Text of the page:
They overreact to slights in all sorts of ways, sometimes having a meltdown, becoming enraged, depressed, or even suicidal. Some overachieve and people please to avoid criticism, ignoring their own desires and goals. Many create self-imposed limitations, avoiding new or challenging situations and relationships. A few become cruel and distant to others in order to avoid attachment and risk rejection.
These episodes of depression and anger might be brief and, unlike bipolar disorder, tend to be based on events rather than cycles. Still, other disorders, such as borderline personality disorder and post traumatic stress disorder, manifest similar sensitivity and reactivity.
To be honest, I’m not sure how medically accepted RSD is–most of the literature on it seems anecdotal and very new, and penned by one particular doctor (which doesn’t mean it’s wrong, it just means…there’s not a lot of info there) but my doubts were assuaged when I read the hundreds of comments on multiple articles exclaiming relief and disbelief and all sorts of triumphant “aha” moments, because these sufferers finally had vindication and a name for their specific and undiagnosed struggle.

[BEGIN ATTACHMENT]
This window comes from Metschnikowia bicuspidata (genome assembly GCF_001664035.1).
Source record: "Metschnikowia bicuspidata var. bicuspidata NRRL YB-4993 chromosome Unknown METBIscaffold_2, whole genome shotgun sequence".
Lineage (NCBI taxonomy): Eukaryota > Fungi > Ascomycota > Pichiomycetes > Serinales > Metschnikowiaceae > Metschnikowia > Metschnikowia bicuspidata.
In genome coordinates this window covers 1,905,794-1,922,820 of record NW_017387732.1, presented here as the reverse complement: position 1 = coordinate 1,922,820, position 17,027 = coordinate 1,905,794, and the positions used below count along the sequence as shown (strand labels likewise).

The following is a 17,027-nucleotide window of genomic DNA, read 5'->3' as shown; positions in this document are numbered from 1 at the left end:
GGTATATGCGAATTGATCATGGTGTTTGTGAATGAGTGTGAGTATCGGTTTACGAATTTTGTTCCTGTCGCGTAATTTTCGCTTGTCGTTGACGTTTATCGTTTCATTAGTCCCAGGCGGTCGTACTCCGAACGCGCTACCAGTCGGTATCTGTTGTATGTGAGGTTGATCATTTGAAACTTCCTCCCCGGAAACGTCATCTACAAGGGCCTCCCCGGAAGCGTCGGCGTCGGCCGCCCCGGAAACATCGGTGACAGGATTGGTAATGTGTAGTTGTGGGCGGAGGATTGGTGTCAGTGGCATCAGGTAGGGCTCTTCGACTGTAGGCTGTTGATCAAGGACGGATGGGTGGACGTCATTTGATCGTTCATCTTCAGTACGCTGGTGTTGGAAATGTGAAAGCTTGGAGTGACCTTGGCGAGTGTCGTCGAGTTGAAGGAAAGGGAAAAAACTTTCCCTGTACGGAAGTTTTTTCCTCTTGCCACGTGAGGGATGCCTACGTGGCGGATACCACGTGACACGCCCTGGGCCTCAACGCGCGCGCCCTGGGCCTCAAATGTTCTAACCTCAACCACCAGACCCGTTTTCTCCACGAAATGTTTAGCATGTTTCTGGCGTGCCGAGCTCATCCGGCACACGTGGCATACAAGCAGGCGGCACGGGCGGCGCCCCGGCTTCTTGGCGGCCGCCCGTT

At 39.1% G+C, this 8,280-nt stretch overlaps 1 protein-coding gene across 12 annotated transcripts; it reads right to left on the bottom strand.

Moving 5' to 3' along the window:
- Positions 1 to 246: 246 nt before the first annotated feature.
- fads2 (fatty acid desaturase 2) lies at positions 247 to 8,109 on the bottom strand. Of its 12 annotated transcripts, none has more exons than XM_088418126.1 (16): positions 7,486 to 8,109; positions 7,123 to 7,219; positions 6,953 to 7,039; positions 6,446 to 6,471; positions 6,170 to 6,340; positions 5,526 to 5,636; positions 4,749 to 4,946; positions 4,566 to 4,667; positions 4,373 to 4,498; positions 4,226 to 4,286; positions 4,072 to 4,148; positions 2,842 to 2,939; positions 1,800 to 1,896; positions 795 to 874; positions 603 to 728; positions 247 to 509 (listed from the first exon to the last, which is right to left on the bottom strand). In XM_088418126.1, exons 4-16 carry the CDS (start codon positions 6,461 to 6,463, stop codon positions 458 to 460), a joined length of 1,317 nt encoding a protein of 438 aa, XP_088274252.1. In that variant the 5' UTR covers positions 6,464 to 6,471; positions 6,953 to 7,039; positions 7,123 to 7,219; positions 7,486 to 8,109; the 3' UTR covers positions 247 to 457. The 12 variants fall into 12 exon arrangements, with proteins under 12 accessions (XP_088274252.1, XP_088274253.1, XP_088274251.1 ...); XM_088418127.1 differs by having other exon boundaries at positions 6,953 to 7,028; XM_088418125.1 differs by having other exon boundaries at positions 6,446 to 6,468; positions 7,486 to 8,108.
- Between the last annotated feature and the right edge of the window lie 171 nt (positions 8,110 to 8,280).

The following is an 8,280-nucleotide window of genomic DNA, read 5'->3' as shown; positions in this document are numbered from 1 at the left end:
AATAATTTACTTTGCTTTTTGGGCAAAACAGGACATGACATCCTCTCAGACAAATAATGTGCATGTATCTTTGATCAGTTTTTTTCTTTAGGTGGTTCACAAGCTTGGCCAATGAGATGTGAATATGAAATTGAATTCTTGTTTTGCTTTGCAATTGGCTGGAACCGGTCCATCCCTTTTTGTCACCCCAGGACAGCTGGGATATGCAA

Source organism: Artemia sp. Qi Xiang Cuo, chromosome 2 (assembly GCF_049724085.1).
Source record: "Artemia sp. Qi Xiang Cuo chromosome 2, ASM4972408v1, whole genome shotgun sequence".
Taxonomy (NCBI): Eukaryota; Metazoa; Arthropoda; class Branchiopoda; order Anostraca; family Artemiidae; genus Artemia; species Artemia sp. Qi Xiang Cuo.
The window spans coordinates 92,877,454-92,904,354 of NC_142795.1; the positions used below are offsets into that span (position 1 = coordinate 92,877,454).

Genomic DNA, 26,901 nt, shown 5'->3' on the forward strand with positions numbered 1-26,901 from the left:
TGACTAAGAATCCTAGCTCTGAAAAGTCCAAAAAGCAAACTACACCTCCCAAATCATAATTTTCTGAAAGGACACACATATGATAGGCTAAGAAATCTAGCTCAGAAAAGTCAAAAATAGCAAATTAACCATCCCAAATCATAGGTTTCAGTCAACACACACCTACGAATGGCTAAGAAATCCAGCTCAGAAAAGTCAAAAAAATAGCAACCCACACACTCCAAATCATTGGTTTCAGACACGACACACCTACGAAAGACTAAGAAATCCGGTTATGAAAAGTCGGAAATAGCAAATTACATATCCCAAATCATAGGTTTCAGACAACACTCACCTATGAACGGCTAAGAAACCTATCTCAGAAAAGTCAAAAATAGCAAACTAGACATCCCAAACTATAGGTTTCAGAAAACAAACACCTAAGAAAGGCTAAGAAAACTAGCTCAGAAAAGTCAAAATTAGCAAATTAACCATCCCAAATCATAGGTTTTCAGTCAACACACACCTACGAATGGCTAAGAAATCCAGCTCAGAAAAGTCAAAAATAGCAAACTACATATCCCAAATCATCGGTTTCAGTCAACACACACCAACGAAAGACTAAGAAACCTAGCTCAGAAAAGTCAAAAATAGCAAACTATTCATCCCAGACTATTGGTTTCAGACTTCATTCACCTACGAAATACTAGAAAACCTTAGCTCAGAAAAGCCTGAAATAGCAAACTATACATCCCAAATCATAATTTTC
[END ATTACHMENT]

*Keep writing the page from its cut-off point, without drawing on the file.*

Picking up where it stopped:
So, take anything I say with that grain of salt if you are looking for a diagnosis. I don’t know what treatments are available for it and as of yet I haven’t even mentioned it to my therapist or doctor. I do plan to, but in the meantime it’s all online self-led research. I read hundreds of personal stories and just about every webpage that exists on the subject. A lot of it fit Allyn’s ‘out of character’ reactions. It seemed so alien to me, me the person who is the textbook “fuck ’em” personality and has no reservations about being vocal and standing up for myself. I don’t expect everyone to like me and don’t blame them when they don’t. This also describes Allyn, by the way. Yet his disproportionate level of guilt, sadness, self-hatred, and other negative emotions following an objectively mild argument or disagreement are absolutely indicative of RSD.